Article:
Exploring the relationship and interaction between economic interests and normative non-trade values, this book argues that the emergence and development of non-trade values is based on a complex dialectic interaction between selfish economic interests and normative values, and examines how their structural interdependence has given rise to a remarkable evolution in international trade. Conceiving this relationship as an intricate dialectic one that is neither purely value-driven, nor purely economic-interest-driven, it addresses the emergence, function, and role of non-trade values in international trade with a synthetizing approach and explores the results of their interaction in international economic intercourse. Approaching the non-trade issues of trade in a holistic manner, the book demonstrates that trade can operate smoothly only if it is framed by an architecture of normative value standards and international trade liberalization has reached the level where further development calls for cooperation also in fields that, at first glance, may appear to be non-trade in nature.
Thursday, December 30, 2021
- Schwerpunkt: Zeit für ein besseres Klima
- Jan Burck & Thea Uhlich, Neue Energie für den Klimaschutz
- Drei Fragen an Christiane Textor
- Carl-Friedrich Schleußner, Standpunkt | Die Bedeutung des IPCC-Berichts für die COP-26
- Reiner Klingholz, Immer mehr Menschen wollen immer mehr
- Lisa Reggentin, Klimawandel als Konflikttreiber in Nigeria
- Hermann E. Ott & Lea Main-Klingst, Klagen gegen den Klimawandel
- Im Diskurs
- Imke Steimann, Die Kinder des Islamischen Staates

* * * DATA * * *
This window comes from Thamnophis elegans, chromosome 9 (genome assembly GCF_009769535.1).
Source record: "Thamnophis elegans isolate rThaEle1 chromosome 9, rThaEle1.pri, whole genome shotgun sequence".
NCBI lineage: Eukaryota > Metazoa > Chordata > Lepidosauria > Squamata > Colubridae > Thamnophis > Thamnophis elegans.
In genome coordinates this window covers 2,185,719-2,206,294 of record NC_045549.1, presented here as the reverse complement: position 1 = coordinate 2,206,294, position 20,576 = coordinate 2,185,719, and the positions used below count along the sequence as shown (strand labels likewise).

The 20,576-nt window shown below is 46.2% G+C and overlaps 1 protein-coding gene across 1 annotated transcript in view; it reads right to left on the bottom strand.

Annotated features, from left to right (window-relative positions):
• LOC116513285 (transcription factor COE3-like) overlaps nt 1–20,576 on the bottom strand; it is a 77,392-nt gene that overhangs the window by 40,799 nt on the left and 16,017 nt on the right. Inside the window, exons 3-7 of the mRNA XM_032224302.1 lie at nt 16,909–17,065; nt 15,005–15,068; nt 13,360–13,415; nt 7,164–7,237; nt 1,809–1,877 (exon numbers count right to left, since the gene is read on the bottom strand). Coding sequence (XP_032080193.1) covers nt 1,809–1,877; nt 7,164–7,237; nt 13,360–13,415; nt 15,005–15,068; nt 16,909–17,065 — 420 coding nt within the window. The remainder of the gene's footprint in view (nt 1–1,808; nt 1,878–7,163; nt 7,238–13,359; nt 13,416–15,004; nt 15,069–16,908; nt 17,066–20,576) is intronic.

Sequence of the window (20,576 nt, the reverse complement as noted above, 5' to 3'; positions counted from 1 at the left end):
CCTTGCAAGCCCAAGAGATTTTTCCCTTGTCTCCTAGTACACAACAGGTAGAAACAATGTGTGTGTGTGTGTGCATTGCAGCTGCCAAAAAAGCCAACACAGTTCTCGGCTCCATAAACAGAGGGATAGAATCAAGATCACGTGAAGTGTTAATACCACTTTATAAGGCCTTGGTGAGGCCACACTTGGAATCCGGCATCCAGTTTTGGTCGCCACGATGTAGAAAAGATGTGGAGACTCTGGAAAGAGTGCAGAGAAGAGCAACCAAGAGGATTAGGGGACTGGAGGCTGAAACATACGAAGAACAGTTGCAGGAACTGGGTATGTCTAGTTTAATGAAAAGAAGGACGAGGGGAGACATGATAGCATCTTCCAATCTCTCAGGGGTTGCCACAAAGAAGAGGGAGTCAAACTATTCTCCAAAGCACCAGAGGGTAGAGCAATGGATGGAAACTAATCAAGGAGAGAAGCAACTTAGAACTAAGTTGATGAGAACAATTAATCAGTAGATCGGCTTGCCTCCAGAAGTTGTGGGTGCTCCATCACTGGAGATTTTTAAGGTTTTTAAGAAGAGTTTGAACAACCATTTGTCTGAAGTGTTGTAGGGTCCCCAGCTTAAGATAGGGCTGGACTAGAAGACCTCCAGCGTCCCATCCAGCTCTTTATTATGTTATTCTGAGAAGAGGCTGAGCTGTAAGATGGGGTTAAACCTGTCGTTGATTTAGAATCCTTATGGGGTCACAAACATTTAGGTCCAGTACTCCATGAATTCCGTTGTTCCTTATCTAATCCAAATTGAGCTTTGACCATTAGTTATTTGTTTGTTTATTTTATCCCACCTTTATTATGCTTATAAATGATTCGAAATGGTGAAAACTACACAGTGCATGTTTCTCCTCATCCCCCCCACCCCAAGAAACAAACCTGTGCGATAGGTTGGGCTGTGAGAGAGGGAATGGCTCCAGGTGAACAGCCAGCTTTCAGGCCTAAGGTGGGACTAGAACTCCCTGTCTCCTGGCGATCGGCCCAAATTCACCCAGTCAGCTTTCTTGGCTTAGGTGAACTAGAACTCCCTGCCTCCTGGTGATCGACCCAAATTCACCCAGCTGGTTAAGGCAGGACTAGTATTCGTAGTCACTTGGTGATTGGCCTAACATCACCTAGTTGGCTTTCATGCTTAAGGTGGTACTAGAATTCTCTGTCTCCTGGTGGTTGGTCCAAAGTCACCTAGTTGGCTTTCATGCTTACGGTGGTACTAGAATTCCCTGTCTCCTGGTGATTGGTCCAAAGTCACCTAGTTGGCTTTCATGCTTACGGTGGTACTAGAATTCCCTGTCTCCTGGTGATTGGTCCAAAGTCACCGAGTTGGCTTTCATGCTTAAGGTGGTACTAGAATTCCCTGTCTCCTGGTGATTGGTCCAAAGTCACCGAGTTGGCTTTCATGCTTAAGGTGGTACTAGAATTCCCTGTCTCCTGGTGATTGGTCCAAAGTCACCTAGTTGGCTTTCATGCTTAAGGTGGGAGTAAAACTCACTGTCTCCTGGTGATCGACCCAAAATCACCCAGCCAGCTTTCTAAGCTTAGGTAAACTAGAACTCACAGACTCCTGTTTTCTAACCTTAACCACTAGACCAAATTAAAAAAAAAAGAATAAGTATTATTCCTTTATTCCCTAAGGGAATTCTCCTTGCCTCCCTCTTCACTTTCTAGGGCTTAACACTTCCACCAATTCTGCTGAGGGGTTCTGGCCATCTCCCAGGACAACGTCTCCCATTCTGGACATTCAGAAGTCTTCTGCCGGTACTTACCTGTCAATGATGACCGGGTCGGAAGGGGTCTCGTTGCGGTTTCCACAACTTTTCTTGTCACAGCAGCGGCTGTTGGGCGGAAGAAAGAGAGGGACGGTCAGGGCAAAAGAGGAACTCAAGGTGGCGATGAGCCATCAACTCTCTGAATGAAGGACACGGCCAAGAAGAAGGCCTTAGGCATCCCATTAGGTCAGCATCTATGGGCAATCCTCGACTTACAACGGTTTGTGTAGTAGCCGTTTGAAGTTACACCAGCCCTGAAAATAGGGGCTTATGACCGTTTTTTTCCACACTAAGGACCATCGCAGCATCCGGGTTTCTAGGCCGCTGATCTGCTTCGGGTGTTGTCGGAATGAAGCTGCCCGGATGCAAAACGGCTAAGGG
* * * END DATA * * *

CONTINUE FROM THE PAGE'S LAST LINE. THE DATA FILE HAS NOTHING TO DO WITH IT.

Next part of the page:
- Alexander de Juan, Felix Haass, & Jan Pierskalla, The Partial Effectiveness of Indoctrination in Autocracies: Evidence from the German Democratic Republic
- Filip Kostelka & André Blais, The Generational and Institutional Sources of the Global Decline in Voter Turnout
- Amy Catalinac & Lucia Motolinia, Geographically Targeted Spending in Mixed-Member Majoritarian Electoral Systems
- Edgar Franco-Vivanco, Justice as Checks and Balances: Indigenous Claims in the Courts of Colonial Mexico
- Sungmin Cho, Why Non-Democracy Engages with Western Democracy-Promotion Programs: The China Model
Moynihan: Transboundary Freshwater Ecosystems in International Law: The Role and Impact of the UNECE Environmental Regime
A global water crisis with far-reaching and interconnected environmental, social, health and economic impacts threatens the world. Healthy ecosystems and ecosystem services are degrading, and access to a sustainable water supply is increasingly inequitable both within and between States. This book demonstrates how to overcome the global freshwater ecosystem crisis by matching the scientific recommendations with an international legal framework fit for the task, which re-orientates international water law towards a stronger ecosystem approach that also protects vulnerable societies. It illustrates how to understand the fragmented legally binding and non-binding instruments of the United Nations Economic Commission for Europe environmental treaties as one coherent legal regime, which contributes to strengthening general rules and principles of the law concerning transboundary freshwater ecosystems. With the recent global opening of the UNECE regime, this book explores its potential role within the European region, Central Asia, Caucasus, Africa, the Middle East and beyond.
Orphanage Trafficking in International Law explores the process of orphanage trafficking as a form of child trafficking in international law, examining the contexts in which it occurs and providing a comprehensive, holistic approach to addressing the issue as a form of trafficking. In doing so, this book establishes the method and process of orphanage trafficking as an issue of international concern. It reconceptualises the activity of orphanage tourism as a demand driver for child trafficking and a form of exploitation, and makes recommendations for how countries where orphanage trafficking occurs, as well as countries that contribute to orphanage trafficking via funding and volunteers, should tackle the issue.